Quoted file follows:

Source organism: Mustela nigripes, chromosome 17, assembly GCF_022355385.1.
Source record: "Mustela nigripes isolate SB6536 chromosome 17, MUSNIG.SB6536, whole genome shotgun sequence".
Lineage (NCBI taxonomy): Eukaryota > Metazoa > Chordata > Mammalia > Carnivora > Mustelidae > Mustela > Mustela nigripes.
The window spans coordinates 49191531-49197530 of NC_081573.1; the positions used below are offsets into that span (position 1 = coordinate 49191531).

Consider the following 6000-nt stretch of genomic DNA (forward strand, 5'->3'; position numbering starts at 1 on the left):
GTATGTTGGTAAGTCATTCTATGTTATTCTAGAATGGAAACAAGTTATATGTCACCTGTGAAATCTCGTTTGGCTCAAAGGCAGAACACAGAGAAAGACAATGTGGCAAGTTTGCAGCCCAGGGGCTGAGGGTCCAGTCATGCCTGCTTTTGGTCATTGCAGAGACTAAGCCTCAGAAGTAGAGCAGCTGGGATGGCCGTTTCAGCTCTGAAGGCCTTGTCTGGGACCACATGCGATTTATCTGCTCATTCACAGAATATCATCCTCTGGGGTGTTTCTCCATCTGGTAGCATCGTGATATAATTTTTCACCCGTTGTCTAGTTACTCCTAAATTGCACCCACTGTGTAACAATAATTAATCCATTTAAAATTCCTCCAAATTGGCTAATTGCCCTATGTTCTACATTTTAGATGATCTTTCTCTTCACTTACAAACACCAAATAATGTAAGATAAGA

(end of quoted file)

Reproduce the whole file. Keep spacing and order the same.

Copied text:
Source organism: Mustela nigripes, chromosome 17, assembly GCF_022355385.1.
Source record: "Mustela nigripes isolate SB6536 chromosome 17, MUSNIG.SB6536, whole genome shotgun sequence".
Lineage (NCBI taxonomy): Eukaryota > Metazoa > Chordata > Mammalia > Carnivora > Mustelidae > Mustela > Mustela nigripes.
The window spans coordinates 49191531-49197530 of NC_081573.1; the positions used below are offsets into that span (position 1 = coordinate 49191531).

Consider the following 6000-nt stretch of genomic DNA (forward strand, 5'->3'; position numbering starts at 1 on the left):
GTATGTTGGTAAGTCATTCTATGTTATTCTAGAATGGAAACAAGTTATATGTCACCTGTGAAATCTCGTTTGGCTCAAAGGCAGAACACAGAGAAAGACAATGTGGCAAGTTTGCAGCCCAGGGGCTGAGGGTCCAGTCATGCCTGCTTTTGGTCATTGCAGAGACTAAGCCTCAGAAGTAGAGCAGCTGGGATGGCCGTTTCAGCTCTGAAGGCCTTGTCTGGGACCACATGCGATTTATCTGCTCATTCACAGAATATCATCCTCTGGGGTGTTTCTCCATCTGGTAGCATCGTGATATAATTTTTCACCCGTTGTCTAGTTACTCCTAAATTGCACCCACTGTGTAACAATAATTAATCCATTTAAAATTCCTCCAAATTGGCTAATTGCCCTATGTTCTACATTTTAGATGATCTTTCTCTTCACTTACAAACACCAAATAATGTAAGATAAGA